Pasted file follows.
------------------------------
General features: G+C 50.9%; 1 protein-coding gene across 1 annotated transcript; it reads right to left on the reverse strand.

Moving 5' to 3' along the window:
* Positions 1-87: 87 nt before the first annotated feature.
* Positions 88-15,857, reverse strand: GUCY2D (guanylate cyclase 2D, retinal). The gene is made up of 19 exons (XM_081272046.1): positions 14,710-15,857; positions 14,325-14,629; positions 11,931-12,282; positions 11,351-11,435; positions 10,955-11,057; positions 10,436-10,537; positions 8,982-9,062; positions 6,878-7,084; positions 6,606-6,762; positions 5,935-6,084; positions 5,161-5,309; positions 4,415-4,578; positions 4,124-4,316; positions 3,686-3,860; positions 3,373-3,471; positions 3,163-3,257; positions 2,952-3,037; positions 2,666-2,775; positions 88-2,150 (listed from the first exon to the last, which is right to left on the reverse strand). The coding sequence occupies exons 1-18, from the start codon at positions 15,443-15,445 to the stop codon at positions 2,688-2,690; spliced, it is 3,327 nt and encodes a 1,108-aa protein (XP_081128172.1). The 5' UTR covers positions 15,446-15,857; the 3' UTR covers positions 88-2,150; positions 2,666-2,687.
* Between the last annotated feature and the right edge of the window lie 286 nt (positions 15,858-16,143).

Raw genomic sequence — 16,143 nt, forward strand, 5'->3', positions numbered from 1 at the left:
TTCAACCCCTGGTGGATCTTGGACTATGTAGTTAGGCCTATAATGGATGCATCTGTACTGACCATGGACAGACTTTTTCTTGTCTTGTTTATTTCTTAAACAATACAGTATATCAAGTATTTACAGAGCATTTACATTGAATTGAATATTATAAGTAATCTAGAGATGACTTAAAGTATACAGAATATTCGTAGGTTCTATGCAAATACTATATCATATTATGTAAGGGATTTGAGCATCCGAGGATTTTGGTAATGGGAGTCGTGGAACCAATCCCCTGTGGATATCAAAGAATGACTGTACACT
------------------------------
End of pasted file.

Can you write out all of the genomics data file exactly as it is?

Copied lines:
General features: G+C 50.9%; 1 protein-coding gene across 1 annotated transcript; it reads right to left on the reverse strand.

Moving 5' to 3' along the window:
* Positions 1-87: 87 nt before the first annotated feature.
* Positions 88-15,857, reverse strand: GUCY2D (guanylate cyclase 2D, retinal). The gene is made up of 19 exons (XM_081272046.1): positions 14,710-15,857; positions 14,325-14,629; positions 11,931-12,282; positions 11,351-11,435; positions 10,955-11,057; positions 10,436-10,537; positions 8,982-9,062; positions 6,878-7,084; positions 6,606-6,762; positions 5,935-6,084; positions 5,161-5,309; positions 4,415-4,578; positions 4,124-4,316; positions 3,686-3,860; positions 3,373-3,471; positions 3,163-3,257; positions 2,952-3,037; positions 2,666-2,775; positions 88-2,150 (listed from the first exon to the last, which is right to left on the reverse strand). The coding sequence occupies exons 1-18, from the start codon at positions 15,443-15,445 to the stop codon at positions 2,688-2,690; spliced, it is 3,327 nt and encodes a 1,108-aa protein (XP_081128172.1). The 5' UTR covers positions 15,446-15,857; the 3' UTR covers positions 88-2,150; positions 2,666-2,687.
* Between the last annotated feature and the right edge of the window lie 286 nt (positions 15,858-16,143).

Raw genomic sequence — 16,143 nt, forward strand, 5'->3', positions numbered from 1 at the left:
TTCAACCCCTGGTGGATCTTGGACTATGTAGTTAGGCCTATAATGGATGCATCTGTACTGACCATGGACAGACTTTTTCTTGTCTTGTTTATTTCTTAAACAATACAGTATATCAAGTATTTACAGAGCATTTACATTGAATTGAATATTATAAGTAATCTAGAGATGACTTAAAGTATACAGAATATTCGTAGGTTCTATGCAAATACTATATCATATTATGTAAGGGATTTGAGCATCCGAGGATTTTGGTAATGGGAGTCGTGGAACCAATCCCCTGTGGATATCAAAGAATGACTGTACACT